Rapid Progress in Bringing Farm Back to Life

By Sandy and Paul Arnold

Among major improvements made to the farm's infrastructure this summer was the laying of pipe to deliver city water. 

Among major improvements made to the farm's infrastructure this summer was the laying of pipe to deliver city water. 

As we demonstrated with our Fire Feast on the Farm, Pitney Meadows now offers the community a remarkable new space that can accommodate as many as 300 people for events of all kinds in the spring, summer and fall. High tunnels typically are used to grow produce year-round, and in the not-too-distant future we'll use ours for that purpose as well.  When we're able to fund and build the permanent event space called for by our site plan, we'll reassemble the high tunnel in a new location and use it to teach young farmers how to be successful winter growers.

For now, we have a 6000-square- foot space that enables us to host meetings, classes, meals, and other events. It's here that we'll host our farm-to-table buffet dinner for Founding Patrons on Sunday, Sept. 24. We'll use it again for our Family Fun Day on Sunday, October 8. (Save the date!)

We can call this structure a "greenhouse," but it functions much differently than the hot, humid, glass-enclosed greenhouses you may associate with that word. We have great latitude in controlling interior temperatures both by opening and closing a vent in the ceiling and by rolling its polyurethane walls up and down. For the Fire Feast, we rolled up the sides and created the sense of being in a massive open-air tent, a space that gives one the sense of simultaneously being indoors and out. We also left open the high tunnel's western end to provide our guests the same great view of the sunset they enjoy when driving on West Avenue.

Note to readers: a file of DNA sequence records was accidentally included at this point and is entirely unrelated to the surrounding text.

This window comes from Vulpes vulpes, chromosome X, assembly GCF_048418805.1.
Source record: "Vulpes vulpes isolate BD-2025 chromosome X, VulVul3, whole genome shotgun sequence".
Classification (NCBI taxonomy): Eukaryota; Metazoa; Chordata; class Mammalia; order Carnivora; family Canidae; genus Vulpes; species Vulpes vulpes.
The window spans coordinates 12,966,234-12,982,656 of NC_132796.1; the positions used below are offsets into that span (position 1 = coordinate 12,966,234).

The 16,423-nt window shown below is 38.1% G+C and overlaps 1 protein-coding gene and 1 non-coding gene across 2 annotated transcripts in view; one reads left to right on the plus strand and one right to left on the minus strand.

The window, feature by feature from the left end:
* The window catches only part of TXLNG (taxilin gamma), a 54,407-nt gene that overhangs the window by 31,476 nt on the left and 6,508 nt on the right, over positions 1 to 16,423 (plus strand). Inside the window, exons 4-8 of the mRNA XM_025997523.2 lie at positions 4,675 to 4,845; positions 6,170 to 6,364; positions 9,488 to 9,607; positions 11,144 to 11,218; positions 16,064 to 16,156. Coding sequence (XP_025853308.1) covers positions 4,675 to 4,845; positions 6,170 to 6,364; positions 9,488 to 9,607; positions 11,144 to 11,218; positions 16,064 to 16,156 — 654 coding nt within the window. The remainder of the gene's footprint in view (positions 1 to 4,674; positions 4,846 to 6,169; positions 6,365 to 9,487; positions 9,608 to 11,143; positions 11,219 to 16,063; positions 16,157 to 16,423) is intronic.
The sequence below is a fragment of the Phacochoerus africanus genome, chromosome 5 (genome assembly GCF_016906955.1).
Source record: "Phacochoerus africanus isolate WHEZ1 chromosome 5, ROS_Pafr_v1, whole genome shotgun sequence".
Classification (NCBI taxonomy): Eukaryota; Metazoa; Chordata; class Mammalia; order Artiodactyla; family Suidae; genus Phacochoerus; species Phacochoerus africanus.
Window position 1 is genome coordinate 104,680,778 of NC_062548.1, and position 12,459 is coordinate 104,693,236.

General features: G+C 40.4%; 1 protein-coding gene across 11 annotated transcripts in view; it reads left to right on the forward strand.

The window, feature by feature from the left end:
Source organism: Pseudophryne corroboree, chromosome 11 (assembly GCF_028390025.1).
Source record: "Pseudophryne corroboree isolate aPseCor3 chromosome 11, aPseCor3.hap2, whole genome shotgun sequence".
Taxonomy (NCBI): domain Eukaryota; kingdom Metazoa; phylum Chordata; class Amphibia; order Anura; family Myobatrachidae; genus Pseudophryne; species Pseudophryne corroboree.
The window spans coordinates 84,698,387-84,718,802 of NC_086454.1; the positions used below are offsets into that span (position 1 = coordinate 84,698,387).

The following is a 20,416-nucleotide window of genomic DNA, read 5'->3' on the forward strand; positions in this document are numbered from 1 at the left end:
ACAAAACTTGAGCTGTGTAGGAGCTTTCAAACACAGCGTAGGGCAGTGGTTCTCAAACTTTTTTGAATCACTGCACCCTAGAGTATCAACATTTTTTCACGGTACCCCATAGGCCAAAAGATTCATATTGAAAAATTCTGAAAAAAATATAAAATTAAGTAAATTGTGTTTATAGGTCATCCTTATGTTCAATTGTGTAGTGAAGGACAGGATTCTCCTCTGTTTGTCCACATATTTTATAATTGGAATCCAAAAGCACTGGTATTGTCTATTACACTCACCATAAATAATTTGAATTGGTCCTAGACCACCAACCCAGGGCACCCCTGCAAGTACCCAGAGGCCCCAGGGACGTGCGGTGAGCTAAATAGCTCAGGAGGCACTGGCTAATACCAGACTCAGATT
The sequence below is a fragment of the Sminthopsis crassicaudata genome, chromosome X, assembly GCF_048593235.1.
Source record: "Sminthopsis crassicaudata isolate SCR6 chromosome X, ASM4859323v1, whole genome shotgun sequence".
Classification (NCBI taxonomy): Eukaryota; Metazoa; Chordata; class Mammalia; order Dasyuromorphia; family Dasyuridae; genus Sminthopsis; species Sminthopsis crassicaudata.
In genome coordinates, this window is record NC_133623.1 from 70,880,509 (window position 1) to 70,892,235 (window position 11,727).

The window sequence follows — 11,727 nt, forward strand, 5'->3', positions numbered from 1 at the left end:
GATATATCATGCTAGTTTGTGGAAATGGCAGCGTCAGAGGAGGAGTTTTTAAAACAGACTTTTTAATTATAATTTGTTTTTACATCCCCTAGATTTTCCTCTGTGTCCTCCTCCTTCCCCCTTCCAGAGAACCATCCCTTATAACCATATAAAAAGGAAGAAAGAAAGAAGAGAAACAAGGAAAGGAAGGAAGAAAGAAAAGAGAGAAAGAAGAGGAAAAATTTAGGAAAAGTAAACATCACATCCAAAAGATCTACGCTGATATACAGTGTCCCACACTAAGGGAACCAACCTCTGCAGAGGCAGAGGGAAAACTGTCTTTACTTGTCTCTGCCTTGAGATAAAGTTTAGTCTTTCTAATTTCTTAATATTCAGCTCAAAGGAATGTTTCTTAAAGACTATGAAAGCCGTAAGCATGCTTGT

The Pitney Farm came to us with 11 older buildings, some dating to the mid 1800's. All need to be renovated and repurposed for our mission as a community farm, a process that will take several years. Among our top priorities at the outset was the installation of electricity, and that has now been achieved. The farmhouse, most of the barns and sheds, and the high tunnel are now equipped with a 400 amp electrical system, but they still need to be wired for lighting and other services. 

Water is essential to the operation of any farm, and we've made major progress on two fronts here. First, we've connected the farmhouse, barns and high tunnel to the city water system, making possible the installation of plumbing. Even more importantly, we have a new well and irrigation system that serves the Community Gardens and fields on which we're now growing our own produce, including sweet potatoes that we'll harvest, cure, and use for our fall events and other produce that we're contributing to Saratoga PLAN for their Feast of the Fields.

Renovations of the farmhouse and the property's many barns will continue. The farmhouse is a particular priority because it will serve as the residence for our first farm manager. Our newly named Strategic Planning Committee will develop a long-term plan for our buildings and grounds. In the near-term, key initiatives include construction of our Children's Greenhouse and Gardens, which already is substantially funded with a grant from the Alfred Z. Solomon Trust, and the installation of a sewer system and solar power.

Volunteers have been key in all aspects of the upgrades we're making. Such companies as The LA Group and Brookside Nursery have made major contributions, and we can't say enough about the hundreds of volunteers who have made possible the extraordinary progress we have achieved thus far.


Nationally respected in the sustainable farming community for methods they have pioneered at Pleasant Valley Farm in Argyle, Sandy and Paul Arnold have been driving forces in developing Pitney Meadows Community Farm. Sandy served as the organization's first president and chair of the board of directors, of which she remains a member. Also a board member, Paul chairs the Building and Grounds Committee.